"Before ten o'clock on Thursday morning the home at the Hall Farm was a house of mourning for a misfortune felt to be worse than death. The sense of family dishonour was too keen even in the kind-hearted Martin Poyser the younger to leave room for any compassion towards Hetty. He and his father were simple-minded farmers, proud of their untarnished character, proud that they came of a family which had held up its head and paid its way as far back as its name was in the parish register; and Hetty had brought disgrace on them all—disgrace that could never be wiped out. That was the all-conquering feeling in the mind both of father and son—the scorching sense of disgrace, which neutralised all other sensibility—and Mr. Irwine was struck with surprise to observe that Mrs. Poyser was less severe than her husband. We are often startled by the severity of mild people on exceptional occasions; the reason is, that mild people are most liable to be under the yoke of traditional impressions."Curious, isn't it? Facing Hetty's scandal, Mr Poyser, who is usually mild, is more severe than Mrs Poyser, whose tongue is "is like a new-set razor" and who used to scold Hetty all the time.
I don't think he reacts that way because he is mild and "mild people are most liable to be under the yoke of traditional impressions", but because: 1st, he has a mild temper, but lacks the kindness and compassion of Dinah and Mr Irwine (who also have a mild temper)- these things don't necessarily go together. To me, Mrs Poyser's outburst before the old Squire suggests that she has a stronger sense of justice. 2nd, Mr Poyser lives a good, honest life because of the importance he places on honour, that's his principle, that's the code he lives by, and as he has lived that way all his life, he cannot forgive the person who goes against it and who brings disgrace upon the whole family. To Mrs Poyser, family matters more than family honour. 3rd, the shock is too great for him, whereas for his wife, who has a sharper eye, she has known something of Hetty's character. This shock makes Mr Poyser extremely severe, unable to forgive or sympathise- this is in some ways similar to the way Adam reacts to Hetty and Arthur. Adam isn't too hard on Hetty only because he loves her and clings to the hope that he hasn't been mistaken and delusional for a long time, but it's precisely because he tells himself not to condemn Hetty that he puts all the blame on Arthur and hates him to the core of his being, ready to revenge and not at all interested in knowing Arthur's side of the story or understanding him. Of course jealousy is another factor, but I think shock is important, and if I can put it this way, Adam sort of transfers his anger at Hetty to Arthur.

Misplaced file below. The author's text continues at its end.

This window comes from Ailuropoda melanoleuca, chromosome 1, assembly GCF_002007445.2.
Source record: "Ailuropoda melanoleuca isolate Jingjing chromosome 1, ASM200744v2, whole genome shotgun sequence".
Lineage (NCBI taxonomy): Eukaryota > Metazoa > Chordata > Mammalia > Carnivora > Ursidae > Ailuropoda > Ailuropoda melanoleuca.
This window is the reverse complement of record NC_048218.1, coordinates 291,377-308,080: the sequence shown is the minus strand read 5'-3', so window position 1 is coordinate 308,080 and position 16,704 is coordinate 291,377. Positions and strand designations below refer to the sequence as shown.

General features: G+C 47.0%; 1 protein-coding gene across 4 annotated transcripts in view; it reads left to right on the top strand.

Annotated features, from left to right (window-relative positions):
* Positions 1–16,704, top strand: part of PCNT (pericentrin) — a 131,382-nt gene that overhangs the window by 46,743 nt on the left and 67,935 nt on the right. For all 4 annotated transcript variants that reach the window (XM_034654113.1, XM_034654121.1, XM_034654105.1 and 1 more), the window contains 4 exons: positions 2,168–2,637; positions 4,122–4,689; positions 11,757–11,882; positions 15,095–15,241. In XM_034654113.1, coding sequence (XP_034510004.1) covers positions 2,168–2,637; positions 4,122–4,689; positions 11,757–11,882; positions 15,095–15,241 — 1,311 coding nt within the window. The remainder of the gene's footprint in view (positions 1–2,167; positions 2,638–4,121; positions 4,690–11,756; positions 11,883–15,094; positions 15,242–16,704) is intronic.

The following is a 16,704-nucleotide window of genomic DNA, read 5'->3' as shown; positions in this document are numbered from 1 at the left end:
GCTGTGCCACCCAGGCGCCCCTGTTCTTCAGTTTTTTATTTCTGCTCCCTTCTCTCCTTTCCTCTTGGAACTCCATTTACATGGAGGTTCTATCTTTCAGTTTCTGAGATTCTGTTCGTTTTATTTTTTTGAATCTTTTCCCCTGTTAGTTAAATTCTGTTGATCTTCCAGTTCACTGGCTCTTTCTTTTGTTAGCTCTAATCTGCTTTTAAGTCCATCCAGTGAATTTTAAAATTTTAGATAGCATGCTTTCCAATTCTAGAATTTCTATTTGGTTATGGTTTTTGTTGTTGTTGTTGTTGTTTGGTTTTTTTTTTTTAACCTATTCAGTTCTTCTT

Anyway, I now have another concern- I've read till the morning of the trial, why have we not got another glimpse into the minds of Arthur and Hetty since the chapter before "The Quest"?